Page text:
Buying a House? Then Rates Better Not be Greek to You - The Cost of Waiting to Buy

Mortgage and Lending with iLoan - NMLS ID#4474 NMLS 79048

With all of the recent strength in the Twin Cities housing market and Minnesota’s relatively low unemployment rate one might be confused about why we’re experiencing all-time lows (ours are even lower) in mortgage rates since typically the beginning of a recovery is followed by higher interest rates.  But the truth is that the Minnesota story is not the national or global story.  Events on the national and international stage have caused the Federal Reserve and global bond markets to drive US mortgage rates down.  This too will end and will carry a cost to those contemplating a mortgage.

First, some context:

Internationally, the story is Europe.  There are problems in Greece, Spain, Portugal, Italy, Ireland and some would say in France.  As the Euro Zone falls into disarray, fewer investors are interested in Euro denominated assets[1].  They have been selling them and buying up assets perceived to be safer.  These have primarily been US Treasuries and US mortgage backed securities.  As these assets are bought up, their investment yield drops and as their investment yield drops, so too do mortgage interest rates.  Of course as Europe heals, the opposite is true and mortgage rates will undoubtedly rise.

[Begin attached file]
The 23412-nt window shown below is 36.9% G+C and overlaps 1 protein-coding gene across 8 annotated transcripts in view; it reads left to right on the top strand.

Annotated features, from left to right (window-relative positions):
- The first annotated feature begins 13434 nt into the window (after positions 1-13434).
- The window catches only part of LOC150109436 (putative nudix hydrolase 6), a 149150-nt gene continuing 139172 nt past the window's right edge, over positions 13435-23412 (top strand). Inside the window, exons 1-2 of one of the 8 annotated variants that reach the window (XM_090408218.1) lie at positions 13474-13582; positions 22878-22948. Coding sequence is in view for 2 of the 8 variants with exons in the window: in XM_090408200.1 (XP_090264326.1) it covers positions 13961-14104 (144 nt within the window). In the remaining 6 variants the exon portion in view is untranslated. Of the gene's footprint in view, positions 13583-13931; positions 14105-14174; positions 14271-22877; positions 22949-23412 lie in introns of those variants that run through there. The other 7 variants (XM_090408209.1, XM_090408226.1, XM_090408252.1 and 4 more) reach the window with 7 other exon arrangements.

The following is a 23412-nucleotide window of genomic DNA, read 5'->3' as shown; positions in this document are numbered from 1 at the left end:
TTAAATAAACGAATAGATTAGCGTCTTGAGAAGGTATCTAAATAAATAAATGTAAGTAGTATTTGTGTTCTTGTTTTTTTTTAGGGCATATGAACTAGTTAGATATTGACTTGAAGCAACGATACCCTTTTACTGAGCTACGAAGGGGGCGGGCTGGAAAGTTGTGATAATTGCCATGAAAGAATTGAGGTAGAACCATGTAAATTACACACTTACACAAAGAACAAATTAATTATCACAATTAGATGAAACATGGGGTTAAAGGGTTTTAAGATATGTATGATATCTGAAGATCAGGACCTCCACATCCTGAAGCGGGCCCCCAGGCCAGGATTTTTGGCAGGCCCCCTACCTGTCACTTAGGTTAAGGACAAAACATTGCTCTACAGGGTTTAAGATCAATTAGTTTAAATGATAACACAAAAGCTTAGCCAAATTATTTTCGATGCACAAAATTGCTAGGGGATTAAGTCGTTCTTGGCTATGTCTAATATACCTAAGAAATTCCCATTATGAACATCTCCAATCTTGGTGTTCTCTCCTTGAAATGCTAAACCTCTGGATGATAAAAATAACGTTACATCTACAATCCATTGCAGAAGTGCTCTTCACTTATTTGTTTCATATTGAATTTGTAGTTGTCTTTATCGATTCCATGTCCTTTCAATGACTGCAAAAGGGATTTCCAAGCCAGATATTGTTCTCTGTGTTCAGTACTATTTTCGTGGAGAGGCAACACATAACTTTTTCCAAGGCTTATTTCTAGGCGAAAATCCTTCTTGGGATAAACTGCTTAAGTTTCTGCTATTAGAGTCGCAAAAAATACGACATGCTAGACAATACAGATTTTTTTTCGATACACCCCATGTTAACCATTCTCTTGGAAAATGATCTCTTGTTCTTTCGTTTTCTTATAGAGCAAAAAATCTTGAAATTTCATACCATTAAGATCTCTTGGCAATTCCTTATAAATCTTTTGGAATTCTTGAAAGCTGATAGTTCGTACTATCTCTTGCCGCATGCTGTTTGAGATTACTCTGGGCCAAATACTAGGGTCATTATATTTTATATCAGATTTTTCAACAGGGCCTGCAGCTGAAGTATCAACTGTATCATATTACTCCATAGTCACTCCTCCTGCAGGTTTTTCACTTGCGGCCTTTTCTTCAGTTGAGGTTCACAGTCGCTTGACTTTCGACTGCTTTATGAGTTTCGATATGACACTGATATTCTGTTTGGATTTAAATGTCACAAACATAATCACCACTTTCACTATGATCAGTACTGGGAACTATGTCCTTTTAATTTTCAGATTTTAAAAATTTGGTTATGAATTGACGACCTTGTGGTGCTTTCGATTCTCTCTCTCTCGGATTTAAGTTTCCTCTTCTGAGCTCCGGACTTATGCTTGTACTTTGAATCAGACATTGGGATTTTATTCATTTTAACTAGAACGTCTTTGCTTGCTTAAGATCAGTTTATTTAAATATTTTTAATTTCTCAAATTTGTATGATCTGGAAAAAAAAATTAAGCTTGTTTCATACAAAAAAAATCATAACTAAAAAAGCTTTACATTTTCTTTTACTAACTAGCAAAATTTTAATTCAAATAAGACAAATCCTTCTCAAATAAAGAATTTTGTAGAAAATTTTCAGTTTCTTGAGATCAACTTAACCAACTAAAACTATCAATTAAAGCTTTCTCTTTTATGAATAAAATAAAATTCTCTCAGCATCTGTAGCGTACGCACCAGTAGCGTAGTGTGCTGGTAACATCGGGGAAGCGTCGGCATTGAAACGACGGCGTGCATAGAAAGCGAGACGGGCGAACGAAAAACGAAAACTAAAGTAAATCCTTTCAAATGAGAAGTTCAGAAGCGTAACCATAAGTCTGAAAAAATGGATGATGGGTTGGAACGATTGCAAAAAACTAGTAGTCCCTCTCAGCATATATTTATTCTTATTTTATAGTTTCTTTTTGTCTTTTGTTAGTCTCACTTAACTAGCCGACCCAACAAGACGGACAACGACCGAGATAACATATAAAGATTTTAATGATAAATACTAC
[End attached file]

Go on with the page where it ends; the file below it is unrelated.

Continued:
This international problem is disconcerting to the Federal Reserve.  Nationally the housing recovery is more anemic than Minnesota, growth is slow but steady and unemployment remains high.  Depending on one’s perspective, this is either a positive or negative sign but it is indisputably precarious.   To that end, the Federal Reserve is even contemplating an extension of Operation Twist (also known as Quantitative Easing) to extend their efforts of keeping rates low (this has played the largest role in keeping mortgage rates low over the last few years).  Even despite this, Ben Bernanke, by stating to congress that “monetary policy is not a panacea” has implied that there’s only so much that can be done without congress’ help.  Yeah, like that’s going to happen!  Extending Operation Twist could extend this period of low interest rates but it’s only a postponement of the inevitable rise in interest rates.

The Mortgage Bankers Association (the MBA) predicts that rates will end 2012 at 4.2% and 2013 at 4.7% (that’s a full percent over today’s rate).  One can only assume that the MBA foresees continued anemic housing growth (but growth nonetheless), steady GDP growth and continued modest improvements with unemployment (overall).  They may also be suggesting that Europe will slowly sort their mess out.  Who can say?  In any event, this begs the question, “What is the cost of waiting until fall of 2013 to buy a home strictly from a mortgage perspective?

Now, the cost-benefit analysis: